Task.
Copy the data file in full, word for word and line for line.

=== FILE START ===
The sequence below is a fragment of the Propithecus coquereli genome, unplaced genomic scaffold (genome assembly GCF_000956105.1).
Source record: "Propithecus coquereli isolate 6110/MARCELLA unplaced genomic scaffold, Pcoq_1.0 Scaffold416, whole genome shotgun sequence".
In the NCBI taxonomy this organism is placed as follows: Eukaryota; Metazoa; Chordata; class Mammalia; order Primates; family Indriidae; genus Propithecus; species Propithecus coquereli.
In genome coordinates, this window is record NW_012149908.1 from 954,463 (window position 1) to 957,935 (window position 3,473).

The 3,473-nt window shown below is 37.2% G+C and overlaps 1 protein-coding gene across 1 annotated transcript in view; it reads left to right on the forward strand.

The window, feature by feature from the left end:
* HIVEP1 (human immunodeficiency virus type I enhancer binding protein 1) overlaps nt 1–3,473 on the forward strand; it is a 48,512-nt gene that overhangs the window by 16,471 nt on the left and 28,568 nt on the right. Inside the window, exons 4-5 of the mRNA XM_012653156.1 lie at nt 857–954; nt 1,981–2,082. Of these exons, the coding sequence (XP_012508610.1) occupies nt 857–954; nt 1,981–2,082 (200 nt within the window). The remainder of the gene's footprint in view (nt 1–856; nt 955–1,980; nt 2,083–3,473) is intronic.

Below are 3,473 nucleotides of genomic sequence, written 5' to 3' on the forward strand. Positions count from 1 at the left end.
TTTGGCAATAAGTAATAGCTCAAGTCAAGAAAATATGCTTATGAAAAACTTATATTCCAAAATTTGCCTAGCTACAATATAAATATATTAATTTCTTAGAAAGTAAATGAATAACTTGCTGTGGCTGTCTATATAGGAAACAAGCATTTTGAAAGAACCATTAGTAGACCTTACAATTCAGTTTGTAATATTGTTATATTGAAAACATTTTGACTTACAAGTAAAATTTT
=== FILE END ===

The sequence below is a fragment of the Propithecus coquereli genome, unplaced genomic scaffold (genome assembly GCF_000956105.1).
Source record: "Propithecus coquereli isolate 6110/MARCELLA unplaced genomic scaffold, Pcoq_1.0 Scaffold416, whole genome shotgun sequence".
In the NCBI taxonomy this organism is placed as follows: Eukaryota; Metazoa; Chordata; class Mammalia; order Primates; family Indriidae; genus Propithecus; species Propithecus coquereli.
In genome coordinates, this window is record NW_012149908.1 from 954,463 (window position 1) to 957,935 (window position 3,473).

The 3,473-nt window shown below is 37.2% G+C and overlaps 1 protein-coding gene across 1 annotated transcript in view; it reads left to right on the forward strand.

The window, feature by feature from the left end:
* HIVEP1 (human immunodeficiency virus type I enhancer binding protein 1) overlaps nt 1–3,473 on the forward strand; it is a 48,512-nt gene that overhangs the window by 16,471 nt on the left and 28,568 nt on the right. Inside the window, exons 4-5 of the mRNA XM_012653156.1 lie at nt 857–954; nt 1,981–2,082. Of these exons, the coding sequence (XP_012508610.1) occupies nt 857–954; nt 1,981–2,082 (200 nt within the window). The remainder of the gene's footprint in view (nt 1–856; nt 955–1,980; nt 2,083–3,473) is intronic.

Below are 3,473 nucleotides of genomic sequence, written 5' to 3' on the forward strand. Positions count from 1 at the left end.
TTTGGCAATAAGTAATAGCTCAAGTCAAGAAAATATGCTTATGAAAAACTTATATTCCAAAATTTGCCTAGCTACAATATAAATATATTAATTTCTTAGAAAGTAAATGAATAACTTGCTGTGGCTGTCTATATAGGAAACAAGCATTTTGAAAGAACCATTAGTAGACCTTACAATTCAGTTTGTAATATTGTTATATTGAAAACATTTTGACTTACAAGTAAAATTTT